The telephone lines of the Independent Commission for Human Rights (ICHR) rang non-stop as the Palestinian Supreme Court of Justice announced its decision to reject the case that ICHR filed on behalf of dismissed teachers who had been dismissed because of their political affiliation. Hundreds of dismissed teachers called in to inquire about the decision as the news broke, providing them with no answers. The decision left employees disappointed and heated discussions took place between members of various teams and staff levels.
Earlier in the morning, the Supreme Court held its session in the court‘s premises in the city of Al Bireh and rejected six pending cases of public teachers who had been dismissed from civil service. The hearing was run by a panel of five judges, three of whom supported the decision and two who opposed it.
The courthouse atmosphere was filled with tension prior to the announcement of the verdict.
The ramifications of this decision go beyond the dismissed teachers as it paves the way for the dismissal of more civil servants under the pretence of "security clearance" as was confirmed by official sources at the ICHR.
ICHR‘s representative, Advocate Gandhi Al Rib’i, appeared upset by the resolution. He clarified that after the Court cited "lack of court‘s competent jurisdiction on the matter" as the reason for rejecting the case, ICHR is considering to initiate a series of actions in light of the court‘s decision.
In an exclusive interview for "Ma’an", Al Rib’i, who lit a cigarette in his office in contravention of ICHR‘s non smoking policy in its premises; stated: "We expected the court to decide on the subject of dismissal rather than recruitment, particularly because the teachers have sufficient documents to prove their appointment such as the letter of appointment issued by the Minister of Education and the letter to assume work at school in addition to the teacher‘s attendance sheets at work, and their files at the General Personnel Council". Regarding the steps that ICHR might take to pursue this case, Mr. Al Rib’i pointed out that ICHR will resort to using its legal right by filing a case of adversity against the judges, in accordance with the stipulations of the Civil Procedural Code. "This is one option under consideration", he said.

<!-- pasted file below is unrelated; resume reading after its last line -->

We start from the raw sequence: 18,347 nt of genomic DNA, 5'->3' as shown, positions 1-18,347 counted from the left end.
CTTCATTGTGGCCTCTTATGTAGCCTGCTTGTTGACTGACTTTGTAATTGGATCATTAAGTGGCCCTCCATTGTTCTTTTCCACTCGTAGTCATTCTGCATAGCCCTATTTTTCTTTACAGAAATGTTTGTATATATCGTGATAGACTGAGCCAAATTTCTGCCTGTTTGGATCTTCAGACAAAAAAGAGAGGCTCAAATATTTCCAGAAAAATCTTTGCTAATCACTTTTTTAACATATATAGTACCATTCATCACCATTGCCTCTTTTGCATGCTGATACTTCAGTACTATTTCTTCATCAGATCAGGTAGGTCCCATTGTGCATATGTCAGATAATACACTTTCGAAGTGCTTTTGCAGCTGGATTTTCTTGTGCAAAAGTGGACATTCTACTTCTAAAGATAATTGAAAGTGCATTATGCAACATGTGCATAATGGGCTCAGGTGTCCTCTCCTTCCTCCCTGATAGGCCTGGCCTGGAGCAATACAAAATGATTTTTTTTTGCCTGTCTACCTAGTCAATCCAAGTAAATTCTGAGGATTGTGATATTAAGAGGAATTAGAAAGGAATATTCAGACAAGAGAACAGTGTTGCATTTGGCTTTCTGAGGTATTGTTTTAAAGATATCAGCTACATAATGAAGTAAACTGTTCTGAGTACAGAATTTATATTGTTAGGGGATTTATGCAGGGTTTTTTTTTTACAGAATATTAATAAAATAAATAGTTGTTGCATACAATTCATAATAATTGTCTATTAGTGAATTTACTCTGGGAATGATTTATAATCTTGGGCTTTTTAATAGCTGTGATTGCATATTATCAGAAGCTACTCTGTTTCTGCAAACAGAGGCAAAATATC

Mr. Rib‘i maintained that "We will work for the dissemination of the Court‘s opinion to a large number of legal experts in administrative law, share the case file and solicit their opinions for dissemination in the various media." He also stressed the need to call civil society organizations to a special meeting to brief them on the Court‘s decision and to examine its impacts at all levels, especially as this decision leaves the door open to dismissing a large number of civil servants under the pretext of security clearance without the Supreme Court having the required jurisdiction to consider such cases. All recruitment decisions were particularly included in the same case files presented to the Court.
Al Rib’i added, "If according to the Supreme Court the dismissed teachers are not considered public employees, there are some questions that must be raised. What were these persons doing at schools during regular work hours? And why they were paid their salaries? And what is the status of the school certificates they had signed as teachers?"
Al Rib’i also confirmed that ICHR received about 300 complaints from dismissed teachers of which 54 cases are being followed up before the courts.